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How can I get tar (or any other program that is commonly available on Linux, e.g. pax) to hardlink duplicate content on-the-fly during archive creation?

That is, I'd like to avoid hardlinking upfront and instead would like tar to take care of it.

Is that possible? How?

  • Could you add some context about this? What is your use case? – Faheem Mitha Apr 12 '15 at 12:32
  • @FaheemMitha: I have a bunch of different versions of a particular program and want to bundle those (unpacked) folders which are named after the version into a single archive. When I tried hardlinking explicitly on disk I had savings up to 90% over using plain tar with deflate (gzip). – 0xC0000022L Apr 12 '15 at 18:15
  • Is this particular program your own work? If so, it sounds like you should consider distributed version control, and using multiple branches. – Faheem Mitha Apr 12 '15 at 18:26
  • @FaheemMitha: it is not, and I know VCSs of various kinds and know it would be the right thing to do. However, this is no option as it cannot be automated, like the simple creation of an archive can be. You can add files and so on, but you'll quickly hit limitations when trying to automate renames and the likes. Also moved files/folders (technically renames or vice versa, whichever way you prefer to look at it). – 0xC0000022L Apr 12 '15 at 21:01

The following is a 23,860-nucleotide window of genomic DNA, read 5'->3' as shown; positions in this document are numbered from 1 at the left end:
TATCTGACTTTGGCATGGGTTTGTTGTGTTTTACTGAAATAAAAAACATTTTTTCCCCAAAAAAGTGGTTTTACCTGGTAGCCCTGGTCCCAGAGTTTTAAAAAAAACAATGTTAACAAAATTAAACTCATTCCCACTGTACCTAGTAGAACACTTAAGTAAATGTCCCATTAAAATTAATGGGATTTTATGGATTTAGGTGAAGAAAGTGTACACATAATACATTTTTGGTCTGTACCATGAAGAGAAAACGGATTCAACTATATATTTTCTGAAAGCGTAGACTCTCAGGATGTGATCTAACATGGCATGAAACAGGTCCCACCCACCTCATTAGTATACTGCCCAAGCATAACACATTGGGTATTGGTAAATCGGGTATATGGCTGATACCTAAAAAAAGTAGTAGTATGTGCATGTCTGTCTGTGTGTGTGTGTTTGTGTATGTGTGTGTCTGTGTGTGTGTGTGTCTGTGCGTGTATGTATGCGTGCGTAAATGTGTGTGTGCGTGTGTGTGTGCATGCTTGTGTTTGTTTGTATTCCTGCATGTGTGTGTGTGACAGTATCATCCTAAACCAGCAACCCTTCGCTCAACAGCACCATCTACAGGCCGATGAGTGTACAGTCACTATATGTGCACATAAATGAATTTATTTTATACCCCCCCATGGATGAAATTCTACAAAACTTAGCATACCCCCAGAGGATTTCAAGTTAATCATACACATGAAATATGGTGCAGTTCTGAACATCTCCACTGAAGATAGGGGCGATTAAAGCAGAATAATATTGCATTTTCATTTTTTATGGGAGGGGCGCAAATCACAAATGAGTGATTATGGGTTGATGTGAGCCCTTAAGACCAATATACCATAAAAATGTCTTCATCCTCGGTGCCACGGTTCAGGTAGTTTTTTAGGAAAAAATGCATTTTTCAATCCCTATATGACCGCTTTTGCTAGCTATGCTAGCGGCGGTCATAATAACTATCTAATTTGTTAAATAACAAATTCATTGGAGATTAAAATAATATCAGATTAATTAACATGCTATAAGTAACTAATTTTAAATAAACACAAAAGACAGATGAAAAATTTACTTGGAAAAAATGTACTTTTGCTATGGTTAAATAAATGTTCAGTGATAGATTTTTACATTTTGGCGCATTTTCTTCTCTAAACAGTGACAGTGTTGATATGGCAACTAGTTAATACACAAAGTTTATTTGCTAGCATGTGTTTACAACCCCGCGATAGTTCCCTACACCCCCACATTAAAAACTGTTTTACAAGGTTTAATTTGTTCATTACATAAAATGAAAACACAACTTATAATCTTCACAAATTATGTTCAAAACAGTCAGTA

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This is not possible as of now with GNU tar, but things exist :

Note that hardlinking and deduping does not have the same semantics, one would need another kind of tar node type to represent "dupe data" in order for the archive extraction process to properly recreate duplicate (and thus indendently-living) files; that would create incompatible tar archives with most standard tools (GNU tar, pax, etc) which would be a bold move.

Let me insist : if you were able to assimilate dupes with hardlinked files, you would have a problem at archive extraction : * are they really hardlinked files like those of a Git repo ? Then they should be really recreated as hardlinked files otherwise the restored Git repo won't work ? * or are they really identical files, and if they were restored as hardlinks, the restored archive would probably have major data leaks (imagine you have assimilated identical /etc/passwd files while archiving, restore them as a single file with multiple hardlinks : one modification in one VM becomes visible in the other!)

  • thanks. Does that imply that I also need a particular patched version of tar to decompress? – 0xC0000022L Apr 12 '15 at 18:13

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